Why do I say that. Because the Sun is finally into its warming phase. The Sun always has 4 cycles: cooling, quietude, warming and maximus. These cycles inhabit an 11 year cycle most probably related to the creation of some of the heavier elements in its core. What does change in no known sequence is which is bigger the cooling cycle or the warming cycle and I suppose some brief time periods of equilibrium. For the last 30 years (almost 3 full cycles) the cooling side of the cycle has been bigger than the heating cycle and the last quietude was almost 2 full years which I believe is the biggest in recorded history. Here is the point. The planet should be cooling but it isn’t. During the cooling we still had some pretty hot years. Why. There is no other thing to blame, but humans. Now that the Sun is heating up and for the next 3 years or so, Watch Out!
If you think the drought of summer 2012 is only increasing the prices of the nation’s corn and grain supplies, you’re missing a large part of the picture. Drought reaches into every corner of American pockets, affecting even the cost of driving a car and what we pay for air conditioning.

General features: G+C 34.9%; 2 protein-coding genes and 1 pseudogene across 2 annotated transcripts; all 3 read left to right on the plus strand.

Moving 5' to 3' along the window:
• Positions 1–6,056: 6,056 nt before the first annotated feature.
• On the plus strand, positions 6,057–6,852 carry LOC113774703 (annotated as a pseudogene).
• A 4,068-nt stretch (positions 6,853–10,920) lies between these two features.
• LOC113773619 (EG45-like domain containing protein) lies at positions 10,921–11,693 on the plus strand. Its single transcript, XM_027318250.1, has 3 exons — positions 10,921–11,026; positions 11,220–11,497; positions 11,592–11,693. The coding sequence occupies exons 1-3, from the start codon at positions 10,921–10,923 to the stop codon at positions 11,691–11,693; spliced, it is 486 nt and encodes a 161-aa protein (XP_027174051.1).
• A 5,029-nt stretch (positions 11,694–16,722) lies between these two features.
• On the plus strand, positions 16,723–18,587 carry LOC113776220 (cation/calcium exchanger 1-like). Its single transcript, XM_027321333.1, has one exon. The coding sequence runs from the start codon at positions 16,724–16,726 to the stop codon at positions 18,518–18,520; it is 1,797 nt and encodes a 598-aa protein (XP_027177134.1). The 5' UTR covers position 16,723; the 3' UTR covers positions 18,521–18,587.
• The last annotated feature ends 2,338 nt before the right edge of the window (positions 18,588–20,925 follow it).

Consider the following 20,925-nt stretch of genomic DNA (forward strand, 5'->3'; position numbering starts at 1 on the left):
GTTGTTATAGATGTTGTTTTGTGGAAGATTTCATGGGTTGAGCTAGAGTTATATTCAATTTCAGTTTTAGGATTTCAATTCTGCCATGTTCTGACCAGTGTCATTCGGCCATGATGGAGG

Current drought conditions
The United States is experiencing the most severe drought, with the highest percentage of land affected by it, in over 60 years, according to the National Climatic Data Center‘s July 17 report. (See August 5 Palmer drought severity map at left. Yellow = moderately dry, orange = severely dry, red = excessively dry.)
Parched conditions have now led to disaster declarations in more than half the counties in the nation–1,584, in 32 states–this growing season. The declarations make these areas eligible for government aid, including low-interest emergency loans to hold the line until farms and ranches recover.
And the ripple effects of this brutal weather will extend farther than the farms in the Midwest, where corn and soybean crops are failing. It will affect meat production nationwide as well because pasture and grazing land has been blighted, forcing farmers and ranchers to seek other–and more expensive–feed for cows and other animals.
In some areas, cattle have to be fed with next year’s grain reserves because local pasture lands have dried up. Almost four million acres of federal conservation land has been opened for haying and grazing. Crop insurers have also begun to provide penalty-free 30-day grace periods on 2012 premiums.
Go there and read. More tomorrow.